When a Spouse Dies Abroad
Compounding the grief of loss are mountains of paperwork.
SOPHIA MALEKINJUL 5 2014, 12:30 PM ET
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When I finally reemerged, something about me was different. I was less afraid of how I appeared to others and more certain of how I wanted to live. Perhaps I was a little more reckless too. I became more creative. I painted a lot, something I’d let slide with the arrival of my children. You could say that I became more selfish, but as a consequence I also became stronger, and that made me more useful to others.
There is something about the lack of choice in the whole process of grief, the sheer overwhelming power of it—it rushes in like a huge wave, and in the end it forces surrender. From that surrendered state, answers did eventually arrive, but through a very different door than the questions. They came in stealthily. I am not sure precisely when, but I started to find that the questions mattered less. My anger subsided. Gradually I became aware of the everyday happiness of being alive again.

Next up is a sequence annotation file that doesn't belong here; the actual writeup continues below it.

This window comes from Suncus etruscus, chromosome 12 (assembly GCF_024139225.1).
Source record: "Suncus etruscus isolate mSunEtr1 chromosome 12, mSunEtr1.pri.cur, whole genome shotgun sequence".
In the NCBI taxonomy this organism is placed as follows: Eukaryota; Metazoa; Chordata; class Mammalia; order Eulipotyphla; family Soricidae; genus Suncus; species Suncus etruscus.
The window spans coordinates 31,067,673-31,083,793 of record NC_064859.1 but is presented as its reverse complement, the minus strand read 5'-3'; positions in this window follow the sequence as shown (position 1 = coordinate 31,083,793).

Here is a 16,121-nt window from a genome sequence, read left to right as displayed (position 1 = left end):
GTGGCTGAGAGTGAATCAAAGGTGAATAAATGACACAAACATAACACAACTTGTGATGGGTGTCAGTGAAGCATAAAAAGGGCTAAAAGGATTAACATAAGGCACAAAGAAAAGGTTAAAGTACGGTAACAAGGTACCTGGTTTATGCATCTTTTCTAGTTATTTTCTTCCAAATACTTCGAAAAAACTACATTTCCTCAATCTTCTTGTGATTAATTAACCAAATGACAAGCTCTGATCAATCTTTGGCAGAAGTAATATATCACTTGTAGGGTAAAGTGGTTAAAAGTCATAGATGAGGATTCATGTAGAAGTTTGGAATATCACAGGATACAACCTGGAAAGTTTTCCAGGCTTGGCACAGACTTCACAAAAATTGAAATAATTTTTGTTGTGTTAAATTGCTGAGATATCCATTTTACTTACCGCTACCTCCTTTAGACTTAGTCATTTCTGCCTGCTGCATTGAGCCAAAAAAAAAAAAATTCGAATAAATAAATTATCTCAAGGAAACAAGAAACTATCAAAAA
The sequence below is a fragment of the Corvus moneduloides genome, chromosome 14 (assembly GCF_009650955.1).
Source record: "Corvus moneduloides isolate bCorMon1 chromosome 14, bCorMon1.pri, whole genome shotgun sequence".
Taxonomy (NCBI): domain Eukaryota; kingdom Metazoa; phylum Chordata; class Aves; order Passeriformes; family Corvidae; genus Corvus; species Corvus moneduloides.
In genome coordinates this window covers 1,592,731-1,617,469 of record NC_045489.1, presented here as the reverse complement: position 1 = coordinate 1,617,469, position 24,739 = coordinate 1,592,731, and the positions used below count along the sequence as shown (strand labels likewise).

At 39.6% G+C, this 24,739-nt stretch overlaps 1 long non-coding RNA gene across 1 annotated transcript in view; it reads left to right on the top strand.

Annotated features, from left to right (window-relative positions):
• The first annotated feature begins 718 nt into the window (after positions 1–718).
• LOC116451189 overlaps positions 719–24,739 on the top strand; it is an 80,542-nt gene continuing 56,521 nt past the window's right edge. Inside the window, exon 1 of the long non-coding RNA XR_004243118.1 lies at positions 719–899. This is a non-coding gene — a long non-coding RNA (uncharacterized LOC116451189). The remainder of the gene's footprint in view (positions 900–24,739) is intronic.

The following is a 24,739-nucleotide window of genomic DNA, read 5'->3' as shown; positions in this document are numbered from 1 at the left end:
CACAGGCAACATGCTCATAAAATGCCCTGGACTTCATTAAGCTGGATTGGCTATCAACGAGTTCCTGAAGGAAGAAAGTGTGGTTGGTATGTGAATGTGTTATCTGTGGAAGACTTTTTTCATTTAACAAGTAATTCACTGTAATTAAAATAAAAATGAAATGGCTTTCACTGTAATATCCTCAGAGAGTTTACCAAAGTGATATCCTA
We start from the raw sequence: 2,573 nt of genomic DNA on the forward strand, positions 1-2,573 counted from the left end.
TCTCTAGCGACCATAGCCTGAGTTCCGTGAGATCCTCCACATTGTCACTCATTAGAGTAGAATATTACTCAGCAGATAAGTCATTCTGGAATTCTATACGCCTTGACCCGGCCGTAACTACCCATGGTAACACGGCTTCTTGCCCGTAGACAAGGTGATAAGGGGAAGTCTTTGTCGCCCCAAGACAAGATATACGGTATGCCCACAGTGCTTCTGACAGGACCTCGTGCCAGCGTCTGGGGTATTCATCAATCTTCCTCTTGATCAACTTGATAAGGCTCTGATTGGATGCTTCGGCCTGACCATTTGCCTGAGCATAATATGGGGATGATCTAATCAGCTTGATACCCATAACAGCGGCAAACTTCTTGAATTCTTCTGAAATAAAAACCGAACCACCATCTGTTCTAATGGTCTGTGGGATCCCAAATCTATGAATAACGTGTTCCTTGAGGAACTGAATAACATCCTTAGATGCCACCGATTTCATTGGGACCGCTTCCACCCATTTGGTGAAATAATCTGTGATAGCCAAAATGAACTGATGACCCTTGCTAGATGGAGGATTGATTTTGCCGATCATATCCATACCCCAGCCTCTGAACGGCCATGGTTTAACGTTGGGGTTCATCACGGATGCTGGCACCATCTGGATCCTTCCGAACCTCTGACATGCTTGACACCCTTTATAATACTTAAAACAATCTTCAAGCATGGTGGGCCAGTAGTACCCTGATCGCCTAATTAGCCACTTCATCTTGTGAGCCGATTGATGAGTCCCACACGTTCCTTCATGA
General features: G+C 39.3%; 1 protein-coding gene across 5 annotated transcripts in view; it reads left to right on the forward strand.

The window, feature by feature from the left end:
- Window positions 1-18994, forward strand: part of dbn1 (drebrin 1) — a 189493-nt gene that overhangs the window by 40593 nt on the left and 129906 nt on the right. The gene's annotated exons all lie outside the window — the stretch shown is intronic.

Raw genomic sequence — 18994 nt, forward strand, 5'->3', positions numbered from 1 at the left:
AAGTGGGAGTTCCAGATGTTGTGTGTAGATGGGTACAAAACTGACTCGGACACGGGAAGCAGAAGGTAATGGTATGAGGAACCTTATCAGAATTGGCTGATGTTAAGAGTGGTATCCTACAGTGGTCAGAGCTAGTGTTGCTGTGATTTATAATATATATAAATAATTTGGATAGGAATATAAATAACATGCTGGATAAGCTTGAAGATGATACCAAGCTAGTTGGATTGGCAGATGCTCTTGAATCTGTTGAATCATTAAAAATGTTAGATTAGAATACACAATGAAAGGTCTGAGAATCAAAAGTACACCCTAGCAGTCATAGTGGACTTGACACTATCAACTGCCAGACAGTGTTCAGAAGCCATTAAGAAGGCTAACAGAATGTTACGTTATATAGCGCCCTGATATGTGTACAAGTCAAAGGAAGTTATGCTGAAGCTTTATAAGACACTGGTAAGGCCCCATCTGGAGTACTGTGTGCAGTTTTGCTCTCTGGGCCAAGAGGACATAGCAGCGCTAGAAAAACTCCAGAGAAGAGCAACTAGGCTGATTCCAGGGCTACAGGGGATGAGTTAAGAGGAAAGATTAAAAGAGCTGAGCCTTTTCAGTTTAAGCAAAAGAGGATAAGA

That simple, everyday happiness is not a mundane idea. It is really life’s essence. While I felt, and still feel, that life, like the ocean, can be treacherous, it is also vast and beautiful. It fills me with wonder.
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Death, any death, is traumatic.
The closer the relative the harder it is.
And closing an estate is often easier said than done.
In the end, all you have is the sadness and loneliness of the “missing”.
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